Freddie Riley, Trey Davis contribute late as UMass men’s basketball holds off Fordham
BRONX, N.Y. — A familiar script produced the same ending for the University of Massachusetts men’s basketball team Sunday.
The Minutemen built a big lead at Fordham and — like they did against Northeastern, Siena and Northern Illinois — had to survive a late surge to prevail 77-73 at Rose Hill Gymnasium.
This game featured a new set of heroes in leading roles.
With Jesse Morgan out indefinitely with a knee sprain, UMass guards Freddie Riley and Trey Davis both rose to the occasion late.
The Minutemen led by as many as 15 in the first half, but the Rams climbed back quickly. The lead hovered around eight for most of the second half, but Fordham scored seven straight and cut its deficit to 67-65 with exactly two minutes left. Cady Lalanne tipped in a missed pull-up jumper by Davis, but Travion Leonard answered with two free throws to make it 69-67 with 1:04 remaining.
Riley was 1-for-7 from 3-point range when Davis found him in the corner late in the shot clock, but the senior did not hesitate and knocked down what might have been the biggest shot of his UMass career, a 3 that gave the Minutemen a 72-67 lead with 34 seconds on the clock.
“That 3 that Riley made when we went box-and-one on Chaz (Williams) was the game winner,” Rams coach Tom Pecora said.
Riley said the shot just came in the flow of the offense.
“I was just trying to focus on the next shot,” said Riley, who had 11 points. “My shot wasn’t really falling as much as I wanted it to. You can’t really hang your head when the game was going on. You just have to be ready for the next shot ...
“Whatever shots the team needs me to take, I’m going to take,” he added. “I just stepped up and made the shot. If they need me to take them next game, I’ll take them next game too.”
After Branden Frazier made one free throw, Fordham fouled Williams, who hit both of his.
Frazier answered with a 3-pointer that brought the Rams within 74-71 and Fordham called time out. Determined to make somebody else beat them, the Rams blanketed Williams and Sampson Carter got the ball to Davis, who was quickly fouled with 13 seconds left.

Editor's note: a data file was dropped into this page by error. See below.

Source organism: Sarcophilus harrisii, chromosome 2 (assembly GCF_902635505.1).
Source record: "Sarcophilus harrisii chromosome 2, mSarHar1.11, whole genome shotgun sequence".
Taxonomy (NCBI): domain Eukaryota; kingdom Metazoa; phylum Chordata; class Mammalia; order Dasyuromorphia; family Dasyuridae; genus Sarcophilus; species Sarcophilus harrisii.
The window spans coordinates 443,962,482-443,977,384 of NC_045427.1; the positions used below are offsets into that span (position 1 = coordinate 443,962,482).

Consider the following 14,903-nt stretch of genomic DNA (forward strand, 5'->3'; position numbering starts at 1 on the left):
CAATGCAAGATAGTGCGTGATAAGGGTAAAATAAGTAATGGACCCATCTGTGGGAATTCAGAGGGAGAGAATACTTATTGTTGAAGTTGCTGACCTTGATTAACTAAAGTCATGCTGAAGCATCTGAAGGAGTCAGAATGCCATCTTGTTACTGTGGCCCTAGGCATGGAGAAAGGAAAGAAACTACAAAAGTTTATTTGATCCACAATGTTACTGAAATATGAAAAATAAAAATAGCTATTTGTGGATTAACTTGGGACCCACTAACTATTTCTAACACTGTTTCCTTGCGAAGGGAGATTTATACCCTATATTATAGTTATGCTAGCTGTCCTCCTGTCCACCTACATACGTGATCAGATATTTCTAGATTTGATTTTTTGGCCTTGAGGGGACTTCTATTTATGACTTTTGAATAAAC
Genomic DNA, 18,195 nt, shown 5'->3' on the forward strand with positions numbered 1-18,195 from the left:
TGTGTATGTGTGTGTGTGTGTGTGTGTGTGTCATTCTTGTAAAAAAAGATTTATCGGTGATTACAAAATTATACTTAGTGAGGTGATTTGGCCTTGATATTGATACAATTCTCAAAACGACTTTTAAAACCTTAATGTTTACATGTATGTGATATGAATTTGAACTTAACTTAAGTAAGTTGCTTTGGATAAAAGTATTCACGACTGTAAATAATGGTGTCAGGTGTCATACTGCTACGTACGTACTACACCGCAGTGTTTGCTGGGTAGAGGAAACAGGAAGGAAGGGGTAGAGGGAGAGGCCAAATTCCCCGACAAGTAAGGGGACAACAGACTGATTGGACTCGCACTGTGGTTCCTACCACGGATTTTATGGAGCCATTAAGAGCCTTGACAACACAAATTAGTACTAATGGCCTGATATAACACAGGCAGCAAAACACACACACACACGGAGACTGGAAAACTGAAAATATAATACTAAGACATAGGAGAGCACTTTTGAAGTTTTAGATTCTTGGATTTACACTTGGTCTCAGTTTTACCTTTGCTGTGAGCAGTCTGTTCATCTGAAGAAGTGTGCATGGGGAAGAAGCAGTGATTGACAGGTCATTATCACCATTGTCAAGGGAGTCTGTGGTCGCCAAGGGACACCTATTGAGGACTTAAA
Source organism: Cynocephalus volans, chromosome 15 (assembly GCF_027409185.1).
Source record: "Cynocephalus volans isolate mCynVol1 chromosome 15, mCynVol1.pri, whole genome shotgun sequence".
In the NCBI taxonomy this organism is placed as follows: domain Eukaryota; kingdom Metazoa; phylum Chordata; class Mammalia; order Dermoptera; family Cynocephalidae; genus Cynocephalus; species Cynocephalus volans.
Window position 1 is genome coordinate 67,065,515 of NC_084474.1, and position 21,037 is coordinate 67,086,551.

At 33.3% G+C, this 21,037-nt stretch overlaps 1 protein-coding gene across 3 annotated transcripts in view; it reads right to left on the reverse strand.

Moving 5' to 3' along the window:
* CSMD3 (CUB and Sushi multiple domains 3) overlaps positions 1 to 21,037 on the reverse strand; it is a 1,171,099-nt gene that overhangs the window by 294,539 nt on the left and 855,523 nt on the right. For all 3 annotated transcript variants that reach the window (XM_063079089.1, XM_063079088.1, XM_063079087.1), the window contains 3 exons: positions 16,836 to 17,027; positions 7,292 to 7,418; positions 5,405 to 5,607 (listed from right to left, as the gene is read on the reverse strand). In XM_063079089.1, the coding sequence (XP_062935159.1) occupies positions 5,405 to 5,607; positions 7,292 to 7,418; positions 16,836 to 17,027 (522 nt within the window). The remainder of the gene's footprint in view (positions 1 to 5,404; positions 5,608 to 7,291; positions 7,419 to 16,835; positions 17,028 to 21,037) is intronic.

The freshman calmly stepped up and made both free throws to extend the lead to 76-71 with 13 seconds left.
Frazier made two more free throws to cut the deficit to 76-73 with eight seconds left and then quickly fouled Davis again. This time the freshman made just one of two, but it was enough to clinch the game.
“Chaz just told me ‘Let’s knock them down and get out of here,’ ” Davis said. “That’s what I did.”
Williams said he was proud of the way UMass bounced back from losing its Atlantic 10 opener Thursday.
“Losing at Saint Louis hurt us,” Williams said. “It’s not how you fall, but how you get up. We did what we had to do tonight. But there’s still more we can do.”
The Minutemen (11-4, 1-1 Atlantic 10) will host Duquesne at 7 p.m. Thursday.
UMass coach Derek Kellogg said he was pleased with how Riley and Davis took advantage of Morgan’s absence.
“When somebody is hurt and can’t play a particular day, you take advantage of an opportunity. Freddie has tried to do that all year,” Kellogg said. “Trey is doing a nice job of trying to find some minutes.”
Leading scorers Chris Gaston and Frazier, who had two and three points in the first half respectively, carried the load in the second half for the Rams (5-12, 1-1 A-10). Gaston finished with 20 points, 13 rebounds and five blocked shots, while Frazier had 21 points.
Williams, the junior point guard who is a Brooklyn native, had 22 points, seven assists, six rebounds and no turnovers in his first game back in New York City since last year’s NIT semifinals.
“We need him to play that way right now, especially with Jesse’s injury,” Kellogg said. “We need him to get other guys involved, score for yourself and continue to play great defense. He’s held to a pretty high standard.”
True to his word, Kellogg gave freshmen Davis and Tyler Bergantino (two points, one rebound in four minutes) more playing time in Morgan’s absence and both contributed.
But it was Terrell Vinson who carried the Minutemen early. He scored 16 of his 19 points in the first half — his most ever in a half — as UMass took a 40-26 lead at halftime.
After intermission Vinson was slowed by Fordham and foul trouble, and he eventually fouled out.
“I loved the way TV played, especially in the first half when he put us on his back and got us a nice lead,” Kellogg said.
The Minutemen took the lead despite getting being dominated on the boards by the Rams. Fordham outrebounded UMass 55-42 and had 26 offensive rebounds.
“Winning on the road against a team that is much improved and had won its last three at home is a good start for our program,” Kellogg said.
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